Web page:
On The Portrait Of A Beautiful Woman,

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  Such _wast_ thou: now in earth below,
  Dust and a skeleton thou art.
  Above thy bones and clay,
  Here vainly placed by loving hands,
  Sole guardian of memory and woe,
  The image of departed beauty stands.
  Mute, motionless, it seems with pensive gaze
  To watch the flight of the departing days.
  That gentle look, that, wheresoe'er it fell,
  As now it seems to fall,
  Held fast the gazer with its magic spell;
  That lip, from which as from some copious urn,
  Redundant pleasure seems to overflow;
  That neck, on which love once so fondly hung;
  That loving hand, whose tender pressure still
  The hand it clasped, with trembling joy would thrill;
  That bosom, whose transparent loveliness
  The color from the gazer's cheek would steal;
  All these _have been_; and now remains alone
  A wretched heap of bones and clay,
  Concealed from sight by this benignant stone.

  To this hath Fate reduced
  The form, that, when with life it beamed,
  To us heaven's liveliest image seemed.
  O Nature's endless mystery!
  To-day, of grand and lofty thoughts the source,
  And feelings not to be described,
  Beauty rules all, and seems,
  Like some mysterious splendor from on high
  Forth-darted to illuminate
  This dreary wilderness;
  Of superhuman fate,
  Of fortunate realms, and golden worlds,
  A token, and a hope secure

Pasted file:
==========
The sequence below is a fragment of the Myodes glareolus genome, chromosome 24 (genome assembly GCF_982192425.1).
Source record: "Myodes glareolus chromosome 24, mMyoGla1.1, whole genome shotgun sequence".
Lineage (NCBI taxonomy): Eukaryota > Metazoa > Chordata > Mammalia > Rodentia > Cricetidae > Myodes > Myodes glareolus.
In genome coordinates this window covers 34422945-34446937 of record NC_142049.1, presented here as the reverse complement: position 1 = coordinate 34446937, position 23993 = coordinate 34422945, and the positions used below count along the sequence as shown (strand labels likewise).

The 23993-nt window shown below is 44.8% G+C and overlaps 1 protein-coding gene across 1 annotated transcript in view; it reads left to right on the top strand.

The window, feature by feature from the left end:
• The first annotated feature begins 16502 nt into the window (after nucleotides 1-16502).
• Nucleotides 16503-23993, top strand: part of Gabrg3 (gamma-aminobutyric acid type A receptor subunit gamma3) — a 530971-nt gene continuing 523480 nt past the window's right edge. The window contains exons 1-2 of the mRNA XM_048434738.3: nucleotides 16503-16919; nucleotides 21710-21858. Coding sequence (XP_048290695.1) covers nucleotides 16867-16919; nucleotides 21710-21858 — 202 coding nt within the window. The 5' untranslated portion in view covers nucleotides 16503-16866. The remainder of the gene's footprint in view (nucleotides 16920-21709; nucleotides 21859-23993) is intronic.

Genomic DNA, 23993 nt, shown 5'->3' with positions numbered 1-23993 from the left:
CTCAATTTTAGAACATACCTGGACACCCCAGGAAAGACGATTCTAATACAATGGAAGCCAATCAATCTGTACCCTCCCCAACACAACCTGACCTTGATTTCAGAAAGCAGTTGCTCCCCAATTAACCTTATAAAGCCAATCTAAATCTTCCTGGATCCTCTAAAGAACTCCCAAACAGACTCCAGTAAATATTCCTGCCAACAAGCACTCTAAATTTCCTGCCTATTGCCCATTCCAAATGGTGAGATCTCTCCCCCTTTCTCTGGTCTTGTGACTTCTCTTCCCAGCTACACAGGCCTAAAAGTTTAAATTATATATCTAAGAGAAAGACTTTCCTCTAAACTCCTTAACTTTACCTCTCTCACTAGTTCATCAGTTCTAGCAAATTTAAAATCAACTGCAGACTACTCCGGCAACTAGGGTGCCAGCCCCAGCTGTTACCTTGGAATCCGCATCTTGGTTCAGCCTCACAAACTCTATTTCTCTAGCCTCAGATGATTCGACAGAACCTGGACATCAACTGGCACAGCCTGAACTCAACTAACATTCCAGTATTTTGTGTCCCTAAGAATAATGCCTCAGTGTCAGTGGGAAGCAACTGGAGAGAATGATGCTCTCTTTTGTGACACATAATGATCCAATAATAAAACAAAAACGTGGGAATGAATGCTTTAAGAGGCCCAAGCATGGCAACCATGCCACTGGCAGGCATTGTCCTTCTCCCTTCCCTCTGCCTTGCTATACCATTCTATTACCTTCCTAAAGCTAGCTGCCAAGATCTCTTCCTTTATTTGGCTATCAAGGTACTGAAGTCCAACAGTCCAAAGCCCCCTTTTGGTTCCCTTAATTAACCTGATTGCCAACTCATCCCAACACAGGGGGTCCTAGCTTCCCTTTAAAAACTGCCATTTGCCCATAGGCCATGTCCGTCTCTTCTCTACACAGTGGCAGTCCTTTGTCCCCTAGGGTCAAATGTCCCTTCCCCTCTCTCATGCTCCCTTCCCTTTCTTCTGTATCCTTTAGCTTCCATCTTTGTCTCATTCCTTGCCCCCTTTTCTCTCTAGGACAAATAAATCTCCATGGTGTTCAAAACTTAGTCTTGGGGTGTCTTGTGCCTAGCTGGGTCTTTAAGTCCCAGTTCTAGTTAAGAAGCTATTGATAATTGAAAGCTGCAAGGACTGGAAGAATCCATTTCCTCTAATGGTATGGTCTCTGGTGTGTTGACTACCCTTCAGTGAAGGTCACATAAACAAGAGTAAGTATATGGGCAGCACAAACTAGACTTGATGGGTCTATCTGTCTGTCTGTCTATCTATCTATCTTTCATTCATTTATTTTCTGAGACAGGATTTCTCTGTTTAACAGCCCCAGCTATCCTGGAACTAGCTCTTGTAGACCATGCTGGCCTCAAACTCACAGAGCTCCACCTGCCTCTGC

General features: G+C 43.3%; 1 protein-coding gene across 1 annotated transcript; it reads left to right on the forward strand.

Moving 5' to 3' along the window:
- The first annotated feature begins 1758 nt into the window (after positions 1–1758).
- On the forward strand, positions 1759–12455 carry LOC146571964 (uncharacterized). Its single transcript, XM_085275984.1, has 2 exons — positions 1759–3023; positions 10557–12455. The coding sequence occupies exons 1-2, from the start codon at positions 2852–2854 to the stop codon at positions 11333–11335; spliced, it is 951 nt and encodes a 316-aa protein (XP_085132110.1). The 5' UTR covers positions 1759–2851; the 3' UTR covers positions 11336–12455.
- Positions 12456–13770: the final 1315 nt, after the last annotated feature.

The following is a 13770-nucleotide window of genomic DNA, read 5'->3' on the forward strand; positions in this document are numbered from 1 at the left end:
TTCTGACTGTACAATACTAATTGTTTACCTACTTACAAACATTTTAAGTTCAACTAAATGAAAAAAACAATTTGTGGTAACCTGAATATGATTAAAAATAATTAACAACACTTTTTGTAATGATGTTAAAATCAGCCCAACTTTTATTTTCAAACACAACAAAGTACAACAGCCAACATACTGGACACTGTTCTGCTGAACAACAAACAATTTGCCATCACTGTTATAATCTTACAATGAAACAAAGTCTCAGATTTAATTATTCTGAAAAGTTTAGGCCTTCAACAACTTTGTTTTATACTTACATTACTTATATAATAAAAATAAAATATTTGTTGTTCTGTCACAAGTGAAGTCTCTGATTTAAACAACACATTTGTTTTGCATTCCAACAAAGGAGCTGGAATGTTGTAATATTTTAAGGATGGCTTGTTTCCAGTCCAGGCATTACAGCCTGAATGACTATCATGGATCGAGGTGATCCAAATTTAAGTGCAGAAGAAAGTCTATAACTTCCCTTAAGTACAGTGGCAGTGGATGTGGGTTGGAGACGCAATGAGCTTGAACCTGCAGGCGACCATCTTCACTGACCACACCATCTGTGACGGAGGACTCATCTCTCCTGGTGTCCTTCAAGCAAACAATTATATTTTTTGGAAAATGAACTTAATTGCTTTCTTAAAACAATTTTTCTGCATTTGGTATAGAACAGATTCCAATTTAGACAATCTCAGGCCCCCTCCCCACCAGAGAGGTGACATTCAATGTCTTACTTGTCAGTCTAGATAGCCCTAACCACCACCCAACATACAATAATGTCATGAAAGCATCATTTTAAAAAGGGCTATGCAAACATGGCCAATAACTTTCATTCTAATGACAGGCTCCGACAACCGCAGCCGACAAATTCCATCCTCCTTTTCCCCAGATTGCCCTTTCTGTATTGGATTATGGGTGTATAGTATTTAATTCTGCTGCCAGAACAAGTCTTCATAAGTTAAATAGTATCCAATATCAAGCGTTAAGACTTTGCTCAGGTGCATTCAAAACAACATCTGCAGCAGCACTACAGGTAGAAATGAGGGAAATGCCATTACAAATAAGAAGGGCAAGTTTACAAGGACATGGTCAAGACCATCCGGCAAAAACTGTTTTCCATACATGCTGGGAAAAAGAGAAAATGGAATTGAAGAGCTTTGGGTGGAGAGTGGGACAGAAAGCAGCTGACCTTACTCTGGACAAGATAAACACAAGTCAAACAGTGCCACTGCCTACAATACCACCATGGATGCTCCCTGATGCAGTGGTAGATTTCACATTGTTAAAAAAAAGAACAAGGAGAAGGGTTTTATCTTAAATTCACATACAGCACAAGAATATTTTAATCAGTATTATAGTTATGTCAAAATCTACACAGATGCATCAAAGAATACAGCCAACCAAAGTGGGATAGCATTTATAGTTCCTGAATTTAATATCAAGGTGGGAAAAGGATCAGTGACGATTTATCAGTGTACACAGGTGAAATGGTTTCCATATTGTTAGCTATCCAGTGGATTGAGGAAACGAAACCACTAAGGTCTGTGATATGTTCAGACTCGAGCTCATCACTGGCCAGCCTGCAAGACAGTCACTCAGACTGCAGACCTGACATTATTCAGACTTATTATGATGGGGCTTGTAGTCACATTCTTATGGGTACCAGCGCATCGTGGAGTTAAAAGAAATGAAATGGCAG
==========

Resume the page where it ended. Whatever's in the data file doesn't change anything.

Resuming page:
To give our mortal state;
  To-morrow, for some trivial cause,
  Loathsome to sight, abominable, base
  Becomes, what but a little time before
  Wore such an angel face;
  And from our minds, in the same breath,
  The grand conception it inspired,
  Swift vanishes and leaves no trace.
  What infinite desires,
  What visions grand and high,
  In our exalted thought,
  With magic power creates, true harmony!
  O'er a delicious and mysterious sea,
  The exulting spirit glides,
  As some bold swimmer sports in Ocean's tides:
  But oh, the mischief that is wrought,
  If but one accent out of tune
  Assaults the ear! Alas, how soon
  Our paradise is turned to naught!

  O human nature, why is this?
  If frail and vile throughout,
  If shadow, dust thou art, say, why
  Hast thou such fancies, aspirations high?
  And yet, if framed for nobler ends,
  Alas, why are we doomed
  To see our highest motives, truest thoughts,
  By such base causes kindled, and consumed?

© Giacomo Leopardi